At the funeral home, they tell me to slide the partition
door open, so I do, just enough to angle my body through,
and I enter the room alone. I approach where my husband’s
body lies inside a cardboard box, on top of a wheeled gurney, and I see that a white bedsheet covers him to his chin.
There is a chair in the room, and I drag it across the floor
and sit next to him. His lips, glued together, have dried
into the faint shape of a kiss. Eyelids, too, glued shut. A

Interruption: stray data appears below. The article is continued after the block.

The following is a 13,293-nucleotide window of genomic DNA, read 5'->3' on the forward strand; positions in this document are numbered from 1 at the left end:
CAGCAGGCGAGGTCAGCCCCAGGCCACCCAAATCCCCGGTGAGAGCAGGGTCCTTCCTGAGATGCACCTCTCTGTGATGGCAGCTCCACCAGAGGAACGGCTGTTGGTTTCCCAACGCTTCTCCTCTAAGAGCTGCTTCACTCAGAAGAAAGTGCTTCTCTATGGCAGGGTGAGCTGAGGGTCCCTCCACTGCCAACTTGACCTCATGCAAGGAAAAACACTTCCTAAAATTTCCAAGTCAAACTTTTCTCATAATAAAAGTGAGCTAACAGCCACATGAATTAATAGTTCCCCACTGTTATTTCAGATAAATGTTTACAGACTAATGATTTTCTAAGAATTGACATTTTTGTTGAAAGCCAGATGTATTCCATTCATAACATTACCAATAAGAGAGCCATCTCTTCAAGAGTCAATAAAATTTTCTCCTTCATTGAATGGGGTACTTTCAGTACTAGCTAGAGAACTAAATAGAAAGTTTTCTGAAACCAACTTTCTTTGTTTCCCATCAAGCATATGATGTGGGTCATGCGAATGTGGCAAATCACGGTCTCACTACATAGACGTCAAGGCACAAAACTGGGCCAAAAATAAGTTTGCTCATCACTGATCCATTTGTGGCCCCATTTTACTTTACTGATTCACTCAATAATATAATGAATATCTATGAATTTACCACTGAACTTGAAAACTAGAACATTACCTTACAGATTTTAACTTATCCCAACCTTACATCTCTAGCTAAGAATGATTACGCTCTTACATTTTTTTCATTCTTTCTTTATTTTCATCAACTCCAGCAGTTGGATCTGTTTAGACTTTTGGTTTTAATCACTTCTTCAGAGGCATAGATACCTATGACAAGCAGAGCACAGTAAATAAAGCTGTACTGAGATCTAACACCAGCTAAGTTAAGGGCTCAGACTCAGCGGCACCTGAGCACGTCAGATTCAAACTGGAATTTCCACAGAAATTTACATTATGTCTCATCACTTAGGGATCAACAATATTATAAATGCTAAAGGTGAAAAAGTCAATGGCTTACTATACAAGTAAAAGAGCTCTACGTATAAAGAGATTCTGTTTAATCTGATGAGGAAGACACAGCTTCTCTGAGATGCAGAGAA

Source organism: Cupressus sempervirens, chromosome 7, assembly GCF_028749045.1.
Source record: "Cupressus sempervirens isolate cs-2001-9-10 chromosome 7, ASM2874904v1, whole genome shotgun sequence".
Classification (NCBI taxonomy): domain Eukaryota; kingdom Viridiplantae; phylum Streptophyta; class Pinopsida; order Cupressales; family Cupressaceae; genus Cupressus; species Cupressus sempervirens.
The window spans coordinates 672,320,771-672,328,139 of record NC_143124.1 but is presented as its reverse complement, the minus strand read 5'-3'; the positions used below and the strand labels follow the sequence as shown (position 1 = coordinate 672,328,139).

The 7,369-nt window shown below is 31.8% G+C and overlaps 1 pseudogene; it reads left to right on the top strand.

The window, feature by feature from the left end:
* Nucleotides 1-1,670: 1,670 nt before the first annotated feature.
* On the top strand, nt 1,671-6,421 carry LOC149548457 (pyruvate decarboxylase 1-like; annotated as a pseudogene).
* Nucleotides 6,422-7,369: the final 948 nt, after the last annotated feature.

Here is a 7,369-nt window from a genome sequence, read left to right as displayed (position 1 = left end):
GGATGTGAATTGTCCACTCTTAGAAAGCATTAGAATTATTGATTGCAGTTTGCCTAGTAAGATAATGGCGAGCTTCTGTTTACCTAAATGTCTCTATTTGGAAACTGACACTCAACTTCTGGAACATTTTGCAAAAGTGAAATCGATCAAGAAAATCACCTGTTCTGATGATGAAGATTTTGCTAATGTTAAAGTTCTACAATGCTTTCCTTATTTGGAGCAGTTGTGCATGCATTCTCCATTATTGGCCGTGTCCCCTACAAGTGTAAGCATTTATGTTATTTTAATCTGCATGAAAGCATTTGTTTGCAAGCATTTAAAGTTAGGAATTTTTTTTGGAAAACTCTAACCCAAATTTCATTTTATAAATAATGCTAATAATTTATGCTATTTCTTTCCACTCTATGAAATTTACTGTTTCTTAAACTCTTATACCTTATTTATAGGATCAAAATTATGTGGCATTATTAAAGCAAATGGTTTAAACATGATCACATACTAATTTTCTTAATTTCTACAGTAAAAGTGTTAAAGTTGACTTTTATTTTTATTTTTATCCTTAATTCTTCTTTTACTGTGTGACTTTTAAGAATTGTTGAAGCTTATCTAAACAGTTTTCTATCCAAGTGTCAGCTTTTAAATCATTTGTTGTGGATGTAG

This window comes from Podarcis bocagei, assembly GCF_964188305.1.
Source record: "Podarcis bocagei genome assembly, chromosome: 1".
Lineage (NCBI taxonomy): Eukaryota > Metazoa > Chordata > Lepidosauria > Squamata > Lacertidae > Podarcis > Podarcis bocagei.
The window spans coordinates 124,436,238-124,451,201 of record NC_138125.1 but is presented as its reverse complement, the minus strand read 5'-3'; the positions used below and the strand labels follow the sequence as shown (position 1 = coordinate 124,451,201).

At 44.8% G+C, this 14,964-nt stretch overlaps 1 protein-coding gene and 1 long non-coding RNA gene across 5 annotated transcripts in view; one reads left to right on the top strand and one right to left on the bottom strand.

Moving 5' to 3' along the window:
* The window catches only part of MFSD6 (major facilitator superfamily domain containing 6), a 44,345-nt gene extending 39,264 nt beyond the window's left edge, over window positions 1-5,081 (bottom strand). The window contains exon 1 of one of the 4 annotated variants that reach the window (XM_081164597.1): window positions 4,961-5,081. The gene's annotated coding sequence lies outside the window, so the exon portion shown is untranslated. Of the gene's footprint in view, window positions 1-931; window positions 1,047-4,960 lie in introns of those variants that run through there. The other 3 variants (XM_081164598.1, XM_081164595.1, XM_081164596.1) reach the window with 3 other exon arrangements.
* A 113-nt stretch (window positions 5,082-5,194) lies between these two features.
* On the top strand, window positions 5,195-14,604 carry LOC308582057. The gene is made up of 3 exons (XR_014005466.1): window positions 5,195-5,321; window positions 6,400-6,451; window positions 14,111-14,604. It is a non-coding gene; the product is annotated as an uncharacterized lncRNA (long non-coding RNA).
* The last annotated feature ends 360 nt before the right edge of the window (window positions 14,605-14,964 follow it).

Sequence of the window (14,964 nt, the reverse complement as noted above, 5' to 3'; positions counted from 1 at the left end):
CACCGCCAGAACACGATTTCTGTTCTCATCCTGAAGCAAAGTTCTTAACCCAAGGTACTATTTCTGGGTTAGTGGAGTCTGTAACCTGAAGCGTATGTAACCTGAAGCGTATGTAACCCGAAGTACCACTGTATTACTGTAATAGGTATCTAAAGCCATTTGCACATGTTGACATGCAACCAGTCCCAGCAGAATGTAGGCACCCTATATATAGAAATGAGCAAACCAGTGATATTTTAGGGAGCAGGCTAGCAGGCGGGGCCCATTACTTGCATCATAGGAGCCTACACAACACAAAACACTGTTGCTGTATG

ragged zigzag of sutured skin reaches from his eyebrow
into the receding hairline above his temple, and a dark
purple bruise the size of a salad plate has settled beneath
the skin in the center of his face. His neck tilts to the side.
I untuck the sheet from around his neck, draw it down his
naked body, and begin.